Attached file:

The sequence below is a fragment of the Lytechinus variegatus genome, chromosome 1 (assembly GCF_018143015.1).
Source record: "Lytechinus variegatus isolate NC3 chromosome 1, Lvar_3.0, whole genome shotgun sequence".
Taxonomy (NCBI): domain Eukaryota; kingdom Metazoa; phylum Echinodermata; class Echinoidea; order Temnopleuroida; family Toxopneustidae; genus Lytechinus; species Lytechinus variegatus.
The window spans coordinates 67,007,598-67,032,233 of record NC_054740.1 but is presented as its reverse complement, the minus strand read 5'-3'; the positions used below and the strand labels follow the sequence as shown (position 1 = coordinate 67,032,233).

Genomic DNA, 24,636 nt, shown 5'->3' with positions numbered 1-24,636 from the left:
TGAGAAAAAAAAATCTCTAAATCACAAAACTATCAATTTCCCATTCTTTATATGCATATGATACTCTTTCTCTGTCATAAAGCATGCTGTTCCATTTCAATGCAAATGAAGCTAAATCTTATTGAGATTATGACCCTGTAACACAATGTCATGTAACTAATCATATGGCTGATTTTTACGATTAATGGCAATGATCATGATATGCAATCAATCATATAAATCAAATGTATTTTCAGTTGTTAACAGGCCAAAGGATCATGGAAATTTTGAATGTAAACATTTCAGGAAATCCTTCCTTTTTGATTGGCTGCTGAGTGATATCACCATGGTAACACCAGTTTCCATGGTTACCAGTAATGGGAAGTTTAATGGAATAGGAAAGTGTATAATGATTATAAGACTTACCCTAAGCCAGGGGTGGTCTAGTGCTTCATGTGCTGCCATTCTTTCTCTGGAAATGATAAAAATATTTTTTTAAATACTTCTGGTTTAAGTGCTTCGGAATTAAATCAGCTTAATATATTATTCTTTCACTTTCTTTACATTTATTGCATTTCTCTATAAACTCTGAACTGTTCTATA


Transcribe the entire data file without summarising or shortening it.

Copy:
The sequence below is a fragment of the Lytechinus variegatus genome, chromosome 1 (assembly GCF_018143015.1).
Source record: "Lytechinus variegatus isolate NC3 chromosome 1, Lvar_3.0, whole genome shotgun sequence".
Taxonomy (NCBI): domain Eukaryota; kingdom Metazoa; phylum Echinodermata; class Echinoidea; order Temnopleuroida; family Toxopneustidae; genus Lytechinus; species Lytechinus variegatus.
The window spans coordinates 67,007,598-67,032,233 of record NC_054740.1 but is presented as its reverse complement, the minus strand read 5'-3'; the positions used below and the strand labels follow the sequence as shown (position 1 = coordinate 67,032,233).

Genomic DNA, 24,636 nt, shown 5'->3' with positions numbered 1-24,636 from the left:
TGAGAAAAAAAAATCTCTAAATCACAAAACTATCAATTTCCCATTCTTTATATGCATATGATACTCTTTCTCTGTCATAAAGCATGCTGTTCCATTTCAATGCAAATGAAGCTAAATCTTATTGAGATTATGACCCTGTAACACAATGTCATGTAACTAATCATATGGCTGATTTTTACGATTAATGGCAATGATCATGATATGCAATCAATCATATAAATCAAATGTATTTTCAGTTGTTAACAGGCCAAAGGATCATGGAAATTTTGAATGTAAACATTTCAGGAAATCCTTCCTTTTTGATTGGCTGCTGAGTGATATCACCATGGTAACACCAGTTTCCATGGTTACCAGTAATGGGAAGTTTAATGGAATAGGAAAGTGTATAATGATTATAAGACTTACCCTAAGCCAGGGGTGGTCTAGTGCTTCATGTGCTGCCATTCTTTCTCTGGAAATGATAAAAATATTTTTTTAAATACTTCTGGTTTAAGTGCTTCGGAATTAAATCAGCTTAATATATTATTCTTTCACTTTCTTTACATTTATTGCATTTCTCTATAAACTCTGAACTGTTCTATA